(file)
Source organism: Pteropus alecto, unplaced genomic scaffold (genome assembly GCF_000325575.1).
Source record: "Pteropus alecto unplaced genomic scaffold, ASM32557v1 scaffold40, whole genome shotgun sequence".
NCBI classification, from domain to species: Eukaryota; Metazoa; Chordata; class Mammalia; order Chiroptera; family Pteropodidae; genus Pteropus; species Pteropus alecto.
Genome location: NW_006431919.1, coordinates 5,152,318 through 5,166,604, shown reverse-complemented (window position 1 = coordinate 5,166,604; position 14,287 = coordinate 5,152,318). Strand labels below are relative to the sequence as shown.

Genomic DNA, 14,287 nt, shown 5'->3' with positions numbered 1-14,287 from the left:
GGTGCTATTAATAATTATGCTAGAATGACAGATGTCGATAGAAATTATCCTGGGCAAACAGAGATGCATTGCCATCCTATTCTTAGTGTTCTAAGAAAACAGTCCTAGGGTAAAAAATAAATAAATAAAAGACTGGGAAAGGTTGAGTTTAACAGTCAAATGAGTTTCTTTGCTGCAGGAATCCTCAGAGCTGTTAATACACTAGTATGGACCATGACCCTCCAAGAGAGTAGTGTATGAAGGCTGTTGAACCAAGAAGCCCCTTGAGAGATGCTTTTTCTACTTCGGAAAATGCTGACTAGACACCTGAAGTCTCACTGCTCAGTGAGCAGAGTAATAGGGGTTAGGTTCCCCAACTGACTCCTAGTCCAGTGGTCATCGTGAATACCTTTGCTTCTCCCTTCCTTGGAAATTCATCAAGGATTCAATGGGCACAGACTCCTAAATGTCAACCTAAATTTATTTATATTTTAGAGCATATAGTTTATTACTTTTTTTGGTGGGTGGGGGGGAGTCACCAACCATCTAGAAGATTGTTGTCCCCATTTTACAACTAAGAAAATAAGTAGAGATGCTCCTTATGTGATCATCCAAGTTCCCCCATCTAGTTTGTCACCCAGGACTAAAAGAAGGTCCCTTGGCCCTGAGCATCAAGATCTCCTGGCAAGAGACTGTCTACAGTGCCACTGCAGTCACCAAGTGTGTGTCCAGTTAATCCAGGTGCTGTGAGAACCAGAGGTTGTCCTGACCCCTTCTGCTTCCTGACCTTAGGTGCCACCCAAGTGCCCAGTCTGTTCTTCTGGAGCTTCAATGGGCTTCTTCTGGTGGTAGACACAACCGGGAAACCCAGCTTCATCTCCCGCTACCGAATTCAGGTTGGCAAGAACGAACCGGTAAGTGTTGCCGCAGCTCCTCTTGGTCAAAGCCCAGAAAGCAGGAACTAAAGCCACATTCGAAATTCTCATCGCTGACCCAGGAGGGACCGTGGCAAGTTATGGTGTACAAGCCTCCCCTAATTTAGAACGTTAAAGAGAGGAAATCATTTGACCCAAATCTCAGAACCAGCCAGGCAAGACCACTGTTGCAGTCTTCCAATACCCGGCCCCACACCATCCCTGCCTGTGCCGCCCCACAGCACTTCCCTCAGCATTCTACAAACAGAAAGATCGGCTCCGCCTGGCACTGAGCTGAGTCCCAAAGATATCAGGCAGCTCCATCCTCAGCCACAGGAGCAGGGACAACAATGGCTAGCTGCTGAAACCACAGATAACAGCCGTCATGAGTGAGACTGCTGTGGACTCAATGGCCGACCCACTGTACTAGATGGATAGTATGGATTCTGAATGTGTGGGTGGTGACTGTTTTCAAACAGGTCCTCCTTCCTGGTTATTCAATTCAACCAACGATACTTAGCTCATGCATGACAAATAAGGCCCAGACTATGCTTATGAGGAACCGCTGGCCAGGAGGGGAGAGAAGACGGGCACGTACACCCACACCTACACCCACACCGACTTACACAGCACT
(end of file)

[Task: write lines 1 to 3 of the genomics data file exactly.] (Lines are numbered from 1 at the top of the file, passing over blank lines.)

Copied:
Source organism: Pteropus alecto, unplaced genomic scaffold (genome assembly GCF_000325575.1).
Source record: "Pteropus alecto unplaced genomic scaffold, ASM32557v1 scaffold40, whole genome shotgun sequence".
NCBI classification, from domain to species: Eukaryota; Metazoa; Chordata; class Mammalia; order Chiroptera; family Pteropodidae; genus Pteropus; species Pteropus alecto.